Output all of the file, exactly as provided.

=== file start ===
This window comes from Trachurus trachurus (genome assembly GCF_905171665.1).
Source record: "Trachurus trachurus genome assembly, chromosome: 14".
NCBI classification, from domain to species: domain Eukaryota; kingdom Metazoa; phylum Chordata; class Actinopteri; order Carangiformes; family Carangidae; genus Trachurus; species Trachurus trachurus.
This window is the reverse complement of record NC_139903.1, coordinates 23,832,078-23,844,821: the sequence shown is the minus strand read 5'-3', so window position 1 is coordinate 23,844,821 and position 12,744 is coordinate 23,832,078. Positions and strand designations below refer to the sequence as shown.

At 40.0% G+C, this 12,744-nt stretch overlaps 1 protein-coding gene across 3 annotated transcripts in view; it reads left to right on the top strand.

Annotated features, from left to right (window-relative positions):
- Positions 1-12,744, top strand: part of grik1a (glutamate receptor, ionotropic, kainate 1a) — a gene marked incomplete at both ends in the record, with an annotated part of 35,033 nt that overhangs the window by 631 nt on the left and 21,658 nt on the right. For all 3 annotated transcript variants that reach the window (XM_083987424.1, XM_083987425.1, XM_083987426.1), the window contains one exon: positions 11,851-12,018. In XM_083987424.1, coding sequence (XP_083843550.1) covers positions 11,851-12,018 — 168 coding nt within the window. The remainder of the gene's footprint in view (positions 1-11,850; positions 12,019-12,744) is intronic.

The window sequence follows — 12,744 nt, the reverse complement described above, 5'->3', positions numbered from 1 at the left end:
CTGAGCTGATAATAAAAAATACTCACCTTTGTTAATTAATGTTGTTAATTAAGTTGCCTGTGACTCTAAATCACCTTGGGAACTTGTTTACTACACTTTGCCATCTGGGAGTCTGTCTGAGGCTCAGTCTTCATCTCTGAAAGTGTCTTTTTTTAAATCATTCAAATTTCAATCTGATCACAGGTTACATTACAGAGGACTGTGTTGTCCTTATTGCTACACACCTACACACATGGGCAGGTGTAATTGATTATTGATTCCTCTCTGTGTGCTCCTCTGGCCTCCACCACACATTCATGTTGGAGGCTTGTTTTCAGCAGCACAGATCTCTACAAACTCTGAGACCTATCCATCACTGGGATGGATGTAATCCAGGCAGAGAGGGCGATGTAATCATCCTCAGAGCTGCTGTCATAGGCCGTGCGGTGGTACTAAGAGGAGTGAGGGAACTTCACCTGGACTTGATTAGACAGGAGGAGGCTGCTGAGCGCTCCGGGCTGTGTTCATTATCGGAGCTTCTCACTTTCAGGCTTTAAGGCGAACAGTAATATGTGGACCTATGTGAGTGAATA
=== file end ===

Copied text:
This window comes from Trachurus trachurus (genome assembly GCF_905171665.1).
Source record: "Trachurus trachurus genome assembly, chromosome: 14".
NCBI classification, from domain to species: domain Eukaryota; kingdom Metazoa; phylum Chordata; class Actinopteri; order Carangiformes; family Carangidae; genus Trachurus; species Trachurus trachurus.
This window is the reverse complement of record NC_139903.1, coordinates 23,832,078-23,844,821: the sequence shown is the minus strand read 5'-3', so window position 1 is coordinate 23,844,821 and position 12,744 is coordinate 23,832,078. Positions and strand designations below refer to the sequence as shown.

At 40.0% G+C, this 12,744-nt stretch overlaps 1 protein-coding gene across 3 annotated transcripts in view; it reads left to right on the top strand.

Annotated features, from left to right (window-relative positions):
- Positions 1-12,744, top strand: part of grik1a (glutamate receptor, ionotropic, kainate 1a) — a gene marked incomplete at both ends in the record, with an annotated part of 35,033 nt that overhangs the window by 631 nt on the left and 21,658 nt on the right. For all 3 annotated transcript variants that reach the window (XM_083987424.1, XM_083987425.1, XM_083987426.1), the window contains one exon: positions 11,851-12,018. In XM_083987424.1, coding sequence (XP_083843550.1) covers positions 11,851-12,018 — 168 coding nt within the window. The remainder of the gene's footprint in view (positions 1-11,850; positions 12,019-12,744) is intronic.

The window sequence follows — 12,744 nt, the reverse complement described above, 5'->3', positions numbered from 1 at the left end:
CTGAGCTGATAATAAAAAATACTCACCTTTGTTAATTAATGTTGTTAATTAAGTTGCCTGTGACTCTAAATCACCTTGGGAACTTGTTTACTACACTTTGCCATCTGGGAGTCTGTCTGAGGCTCAGTCTTCATCTCTGAAAGTGTCTTTTTTTAAATCATTCAAATTTCAATCTGATCACAGGTTACATTACAGAGGACTGTGTTGTCCTTATTGCTACACACCTACACACATGGGCAGGTGTAATTGATTATTGATTCCTCTCTGTGTGCTCCTCTGGCCTCCACCACACATTCATGTTGGAGGCTTGTTTTCAGCAGCACAGATCTCTACAAACTCTGAGACCTATCCATCACTGGGATGGATGTAATCCAGGCAGAGAGGGCGATGTAATCATCCTCAGAGCTGCTGTCATAGGCCGTGCGGTGGTACTAAGAGGAGTGAGGGAACTTCACCTGGACTTGATTAGACAGGAGGAGGCTGCTGAGCGCTCCGGGCTGTGTTCATTATCGGAGCTTCTCACTTTCAGGCTTTAAGGCGAACAGTAATATGTGGACCTATGTGAGTGAATA